The temporary curfew is extended from 10 p.m. to 4 a.m., beginning tonight, through the morning of Wednesday, June 3. During the curfew, no one is allowed to travel on Minneapolis and Saint Paul streets or public places, except for first responders, members of the media, people going back and forth to work, individuals seeking emergency care or fleeing danger, and people experiencing homelessness. Curfews are not limited to Minneapolis and St. Paul. Mayors and local governments across the state can issue their own curfews.
“Having a curfew in place has allowed law enforcement to separate out those who mean to bring further pain and destruction in our communities from the thousands who have peacefully demonstrated for systemic changes in George Floyd’s name,” said Governor Walz. “I want to thank our public servants who’ve worked tirelessly to restore peace to our neighborhoods, and all Minnesotans who have abided by the curfew to keep our communities safe.”
“This past week has been one of the most painful in our state’s history,” said Lt. Governor Flanagan. “It hurts to stay inside when we know our voices are critical to bringing the systemic change we need, but we will continue this fight tomorrow, and every day after. Please stay home to stay safe and help our communities heal.”
All Minnesotans in Minneapolis and Saint Paul are urged to comply, and to comply with instructions from law enforcement. Peace officers will enforce the curfew and arrest those who refuse to comply.
Additionally, the Minnesota Department of Transportation has no planned highway closures in the metro this evening. Closures may be implemented in coordination with the Minnesota State Patrol.
Minnesota Department of Health Briefing
This afternoon, officials from the Minnesota Department of Health conducted a press briefing with reporters to update the public on state efforts to address the COVID-19 pandemic.
Commissioner Jan Malcolm, Department of Health
- Commissioner Malcolm began the briefing by noting that structural racism has led to the root of health disparities in Minnesota.
- The data on COVID-19 is a reminder of this.
- Black Minnesotans are 6.6% of the Minnesota population, but 22% of COVID-19 cases are from black Minnesotans and over 20% of COVID-19 hospitalizations.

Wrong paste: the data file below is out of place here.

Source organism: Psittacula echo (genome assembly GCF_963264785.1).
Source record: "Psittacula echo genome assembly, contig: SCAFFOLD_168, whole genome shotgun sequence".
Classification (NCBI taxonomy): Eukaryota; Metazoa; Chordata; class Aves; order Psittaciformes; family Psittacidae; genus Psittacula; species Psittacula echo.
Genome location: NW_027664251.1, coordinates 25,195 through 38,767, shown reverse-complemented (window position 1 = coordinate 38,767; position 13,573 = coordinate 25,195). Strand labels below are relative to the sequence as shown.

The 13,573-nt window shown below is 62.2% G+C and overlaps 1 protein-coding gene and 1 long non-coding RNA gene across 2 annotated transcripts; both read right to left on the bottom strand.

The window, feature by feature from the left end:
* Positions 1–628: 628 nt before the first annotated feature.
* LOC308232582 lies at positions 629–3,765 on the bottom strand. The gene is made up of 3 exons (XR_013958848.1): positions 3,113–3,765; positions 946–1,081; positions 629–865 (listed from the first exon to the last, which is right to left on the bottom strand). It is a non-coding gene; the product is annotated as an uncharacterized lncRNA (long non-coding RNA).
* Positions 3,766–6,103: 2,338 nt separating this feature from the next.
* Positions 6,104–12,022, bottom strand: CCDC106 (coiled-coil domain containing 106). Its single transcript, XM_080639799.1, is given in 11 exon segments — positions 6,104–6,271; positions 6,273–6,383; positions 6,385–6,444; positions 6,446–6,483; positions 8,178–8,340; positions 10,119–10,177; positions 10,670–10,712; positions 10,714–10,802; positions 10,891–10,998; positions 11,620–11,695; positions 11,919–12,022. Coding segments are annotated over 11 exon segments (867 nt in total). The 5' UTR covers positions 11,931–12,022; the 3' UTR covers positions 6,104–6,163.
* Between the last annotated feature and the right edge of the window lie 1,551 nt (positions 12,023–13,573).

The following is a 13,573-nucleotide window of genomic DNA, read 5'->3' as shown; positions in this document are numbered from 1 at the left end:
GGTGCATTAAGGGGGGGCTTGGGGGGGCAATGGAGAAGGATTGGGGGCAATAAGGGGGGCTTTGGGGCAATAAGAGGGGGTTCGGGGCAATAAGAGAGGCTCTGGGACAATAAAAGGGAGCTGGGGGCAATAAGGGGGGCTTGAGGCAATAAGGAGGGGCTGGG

- The commissioner said she is concerned about the health impact of the large gatherings over the weekend and asked that those participating in demonstrations protect themselves, others, and vulnerable citizens in limiting the spread of COVID-19.
- Minnesota now has 25,208 cases of COVID-19. This is an increase of 361 from yesterday.
- The state now has 1,050 deaths due to COVID-19. This is an increase of 10 deaths since yesterday. Of the 10 deaths, eight were residents of long-term care facilities.
- Currently, 549 patients are hospitalized for COVID-19 with 253 of those in the ICU.
- There has been a significant overall increase in the amount of COVID-19 tests over the past days:
o Friday: 8,635
o Saturday: Over 7,000
o Sunday: Just under 6,100
- With restaurants allowed to open for patio seating and salons/barbershops opened at a reduced capacity, businesses are encouraged to review the latest guidance on the Minnesota Department of Employment and Economic Development website.
- When asked if she expects the weekend demonstrations to have an impact on the number of COVID-19 cases, Commissioner Malcolm responded that it’s certainly possible since concentrated gatherings and loud vocal expressions exacerbate the risk of spread but that it’s mitigated by the fact the demonstrations were outdoors.
Director Kris Ehresmann, Infectious Disease Epidemiology, Prevention, and Control Division
- Director Ehresmann encourages Minnesotans to make blood donations based on the desperate need for blood in the state.
- When asked whether asymptomatic demonstrators should get tested, Director Ehresmann said that the Department of Health is working to get information out to healthcare providers and encourages people who participated in demonstrations to reach out to healthcare providers to get tested.
- When asked about the incubation period for COVID-19, State Epidemiologist Dr. Ruth Lynfield and Director Ehresmann responded that the incubation period is 2-14 days and that people get symptomatic between 5 to 7 days. In order to get the figures on a potential outbreak from the demonstrations, the state has to wait the full incubation period of 14 days and then wait for the data to come back from testing, which cumulatively runs around 21 days.
Amos A. Briggs | Government Relations
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